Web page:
Office for Standards in Education (Ofsted)
|Printable version||E-mail this to a friend|
Learners motivated by practical learning in Diplomas
Diplomas are enthusing learners but weaknesses remain, according to a report published today by Ofsted, the Office for Standards in Education, Children’s Services and Skills.
Some aspects of the Diploma – especially the main subject content known as ‘principal learning’ – are working well, but the qualification as a whole is proving complex and challenging for both learners and providers. Learners are particularly enthusiastic about the opportunities Diplomas offer them to develop their vocational skills using industry standard equipment, but the teaching of related skills in English, mathematics and information and communications technology (ICT) is too variable.
The report, Diplomas: the second year, reports that while Her Majesty’s Inspectors found strengths in the main subject content of Diplomas (the ‘principal learning’), the delivery of the ‘functional skills’ of English, mathematics and ICT was often weak. When taught in isolation from the vocational content of the Diploma –sometimes in a different institution - the lack of connection left learners struggling to develop and apply functional skills.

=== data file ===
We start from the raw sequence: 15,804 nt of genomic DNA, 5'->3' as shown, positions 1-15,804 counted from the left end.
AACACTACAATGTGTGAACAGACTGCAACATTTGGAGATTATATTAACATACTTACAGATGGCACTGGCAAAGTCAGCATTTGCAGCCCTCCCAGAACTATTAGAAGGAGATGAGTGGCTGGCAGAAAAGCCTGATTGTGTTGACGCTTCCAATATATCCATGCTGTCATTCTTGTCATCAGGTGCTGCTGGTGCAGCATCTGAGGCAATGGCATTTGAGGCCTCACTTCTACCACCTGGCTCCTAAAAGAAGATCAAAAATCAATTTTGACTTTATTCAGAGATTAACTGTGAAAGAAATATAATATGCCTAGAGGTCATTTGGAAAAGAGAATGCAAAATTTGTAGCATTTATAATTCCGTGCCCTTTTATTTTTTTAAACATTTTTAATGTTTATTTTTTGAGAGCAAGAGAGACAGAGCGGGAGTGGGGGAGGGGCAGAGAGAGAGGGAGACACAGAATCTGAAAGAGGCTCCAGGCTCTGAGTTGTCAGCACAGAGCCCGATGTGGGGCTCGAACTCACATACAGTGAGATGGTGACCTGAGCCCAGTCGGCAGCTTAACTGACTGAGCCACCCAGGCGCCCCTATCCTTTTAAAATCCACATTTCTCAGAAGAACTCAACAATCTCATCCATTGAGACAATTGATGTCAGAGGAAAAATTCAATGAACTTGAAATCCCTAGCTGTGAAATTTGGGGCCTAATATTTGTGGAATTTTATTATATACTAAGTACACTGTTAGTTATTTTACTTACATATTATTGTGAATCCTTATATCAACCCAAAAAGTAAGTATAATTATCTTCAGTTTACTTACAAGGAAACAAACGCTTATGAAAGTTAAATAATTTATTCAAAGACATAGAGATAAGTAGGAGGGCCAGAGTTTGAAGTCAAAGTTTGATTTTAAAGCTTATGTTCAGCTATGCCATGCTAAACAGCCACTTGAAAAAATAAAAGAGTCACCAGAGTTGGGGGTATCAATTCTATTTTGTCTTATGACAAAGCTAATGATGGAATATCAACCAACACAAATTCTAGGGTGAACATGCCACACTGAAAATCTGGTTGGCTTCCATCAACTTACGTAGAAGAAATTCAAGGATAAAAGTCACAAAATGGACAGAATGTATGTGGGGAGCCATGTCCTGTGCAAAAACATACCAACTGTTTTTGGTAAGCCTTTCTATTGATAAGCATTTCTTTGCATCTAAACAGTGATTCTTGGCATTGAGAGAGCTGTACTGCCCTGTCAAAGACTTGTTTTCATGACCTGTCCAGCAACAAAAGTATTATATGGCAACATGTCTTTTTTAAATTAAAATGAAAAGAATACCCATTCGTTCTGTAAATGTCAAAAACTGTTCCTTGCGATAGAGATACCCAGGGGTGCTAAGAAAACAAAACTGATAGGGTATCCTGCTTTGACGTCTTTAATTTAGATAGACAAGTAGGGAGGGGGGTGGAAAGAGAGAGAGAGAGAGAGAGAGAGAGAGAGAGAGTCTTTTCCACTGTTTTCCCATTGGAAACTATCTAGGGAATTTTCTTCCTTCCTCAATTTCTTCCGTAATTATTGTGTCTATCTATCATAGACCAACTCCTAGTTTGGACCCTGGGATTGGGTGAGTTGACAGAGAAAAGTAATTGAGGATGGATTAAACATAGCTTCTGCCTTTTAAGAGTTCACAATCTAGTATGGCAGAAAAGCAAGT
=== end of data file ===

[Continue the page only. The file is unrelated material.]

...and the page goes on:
Christine Gilbert, Her Majesty’s Chief Inspector, said: 'In some areas diplomas are starting to provide young people with valuable learning opportunities and work-related skills. However, a number of problems stand in the way of more young people benefiting from the high quality learning seen on some of the visits for this survey.
'The complexity of the qualification is proving a real challenge to both learners and institutions, with only just over a third of the first cohort gaining a Diploma after two years. More also needs to be done to make the teaching of the functional skills of English, mathematics and ICT more industry-relevant, and joined up with the main subject content.'
Inspectors saw learners demonstrate real enthusiasm when given the opportunity to show their ability with industry-standard resources and apply their learning to a work context in areas such as construction, hospitality and engineering. For example, schools within one consortium used the ‘Formula 1 in schools challenge’ and a well-equipped local learning centre to support the teaching of design, manufacturing and production techniques.
In the best examples, consortia ensured a clear application of learning to commercial, industrial, professional and work-related contexts. Learners benefited from a wide range of links with employers, visiting industry premises and taking the opportunity to get involved in both voluntary and commercial activities. In one example, learners studying the creative and media Diploma gained important job skills by making promotional films for local charities. In another case, learners produced adverts, short films and promotional material for a local police force as part of the national Stop Hate campaign.
This survey focused on how well 14–19 consortia were introducing the Diplomas, evaluating the success of key components of the Diploma and the coherence of the programme as a whole. Between September 2009 and March 2010, inspectors visited classes, scrutinised learners’ work and discussed progress with learners, teachers, trainers, employers and managers in 21 of the 14–19 consortia involved in the first and second phases of the introduction of the Diplomas.